Vol 2.32 | 08.09.19

Read time: 2 minutes
This Is How Bad Movies Start
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A team of scientists in China and California are working on a project to mix human stem cells in with the embryos of monkeys with the goal of breeding animals that contain fully human organs for use in human organ transplants. I mean, what could possibly go wrong here?


Who Owns the Building Blocks?
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Not of biology, but of art. Where exactly should the lines for copyright protection be drawn in this age of digital information, which — as Kevin Kelly has been arguing for some time now — wants to be copied, edited, remixed, sampled? A jury in Los Angeles just ordered Katy Perry and Capitol Records to pay nearly $3 million in damages to the Christian rap artist “Flame” over the purported copying of a four note segment. How small does a piece of music get to be before it is less a song protected by copyright and simply a few notes, like a chord, usable by any and all?


The Scandal of Stock Buybacks

That may sound salacious, but it’s tame compared to what the headline writers at The Atlantic used: swindle. You read and be the judge … but I must confess this one example alone is pretty convincing: “Merck insists it must keep drug prices high to fund new research. In 2018, the company spent $10 billion on R&D—and $14 billion on share repurchases and dividends.”


The Soviet Union’s Apollo 13

No, it didn’t feature a dramatic explosion turning a then-routine trip to the moon into a live tv drama with the lives of thee astronauts in the balance. That said, the Soviet mission to rescue its silent and marooned space station Salyut 7 did feature some gutsy space flying and docking, and spacewalking bravery of two cosmonauts in a dark and frozen station, working with winter coats over their space suits to keep warm. Yes, really.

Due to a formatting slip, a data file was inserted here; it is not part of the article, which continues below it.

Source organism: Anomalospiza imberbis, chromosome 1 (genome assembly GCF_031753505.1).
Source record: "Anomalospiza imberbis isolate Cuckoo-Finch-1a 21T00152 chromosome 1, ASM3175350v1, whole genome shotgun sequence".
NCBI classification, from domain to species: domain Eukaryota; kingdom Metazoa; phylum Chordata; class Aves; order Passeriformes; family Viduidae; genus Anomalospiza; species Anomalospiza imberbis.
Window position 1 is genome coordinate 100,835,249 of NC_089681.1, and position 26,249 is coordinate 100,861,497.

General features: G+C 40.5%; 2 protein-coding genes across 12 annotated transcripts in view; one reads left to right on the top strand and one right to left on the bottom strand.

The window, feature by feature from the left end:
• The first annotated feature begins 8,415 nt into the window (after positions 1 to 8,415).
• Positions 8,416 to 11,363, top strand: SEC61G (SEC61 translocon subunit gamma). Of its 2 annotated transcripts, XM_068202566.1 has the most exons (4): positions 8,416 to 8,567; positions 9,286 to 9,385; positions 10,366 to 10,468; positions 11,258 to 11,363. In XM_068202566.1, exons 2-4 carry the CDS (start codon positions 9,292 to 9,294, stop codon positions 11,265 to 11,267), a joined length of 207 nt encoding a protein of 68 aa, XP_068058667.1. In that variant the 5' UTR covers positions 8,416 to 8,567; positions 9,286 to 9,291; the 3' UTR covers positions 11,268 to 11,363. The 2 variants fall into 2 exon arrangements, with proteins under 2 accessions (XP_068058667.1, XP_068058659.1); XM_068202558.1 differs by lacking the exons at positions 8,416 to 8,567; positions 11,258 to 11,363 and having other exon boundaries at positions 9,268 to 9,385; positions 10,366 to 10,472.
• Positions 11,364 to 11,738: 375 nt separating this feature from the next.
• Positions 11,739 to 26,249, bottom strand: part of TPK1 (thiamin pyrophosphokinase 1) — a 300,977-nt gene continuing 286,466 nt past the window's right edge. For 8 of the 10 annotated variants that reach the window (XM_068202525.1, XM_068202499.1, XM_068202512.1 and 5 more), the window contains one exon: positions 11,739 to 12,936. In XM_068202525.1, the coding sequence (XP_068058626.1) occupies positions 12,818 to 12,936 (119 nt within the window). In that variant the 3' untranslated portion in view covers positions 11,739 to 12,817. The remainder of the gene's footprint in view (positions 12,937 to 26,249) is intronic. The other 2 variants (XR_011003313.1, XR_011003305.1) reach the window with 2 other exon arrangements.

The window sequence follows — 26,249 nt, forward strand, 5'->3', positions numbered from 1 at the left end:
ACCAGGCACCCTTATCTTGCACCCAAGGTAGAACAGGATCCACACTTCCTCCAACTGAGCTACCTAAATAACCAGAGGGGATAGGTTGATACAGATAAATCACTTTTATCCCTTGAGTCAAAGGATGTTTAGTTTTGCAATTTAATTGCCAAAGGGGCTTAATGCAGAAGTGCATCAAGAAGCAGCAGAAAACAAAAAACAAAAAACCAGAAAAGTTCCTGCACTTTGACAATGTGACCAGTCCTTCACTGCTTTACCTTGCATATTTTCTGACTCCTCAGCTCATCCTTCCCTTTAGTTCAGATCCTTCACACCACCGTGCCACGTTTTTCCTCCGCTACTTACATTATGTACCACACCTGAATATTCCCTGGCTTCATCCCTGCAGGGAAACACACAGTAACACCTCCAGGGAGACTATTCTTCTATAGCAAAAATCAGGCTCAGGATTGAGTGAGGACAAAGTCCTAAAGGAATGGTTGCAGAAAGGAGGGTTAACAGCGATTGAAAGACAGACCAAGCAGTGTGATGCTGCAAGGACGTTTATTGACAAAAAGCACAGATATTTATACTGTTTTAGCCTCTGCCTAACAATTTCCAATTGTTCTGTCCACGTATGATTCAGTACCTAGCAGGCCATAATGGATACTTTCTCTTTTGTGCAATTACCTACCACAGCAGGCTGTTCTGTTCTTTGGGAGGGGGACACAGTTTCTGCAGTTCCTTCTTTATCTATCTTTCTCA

Take a 3D Tour of Apollo 11’s Columbia
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The Command Modules of the Apollo Program were far more than just a slightly bigger space capsule than that of the Gemini Program to accommodate a third crew member. In my mind, I’ve always struggled to envision how, though. It’s always looked like a tiny compartment with just barely enough room for the 3 astronaut “couches” and the instrumentation and control panel. I never quite understood how they had room to change out of their pressure suits, where food and bathroom supplies were stored, and where containers full of moon rocks could possibly be kept for the ride home. Then I discovered this wicked cool, fully navigable, 3D-rendered model of the inside of Columbia, the Command Module for Apollo 11, built and hosted by the Smithsonian.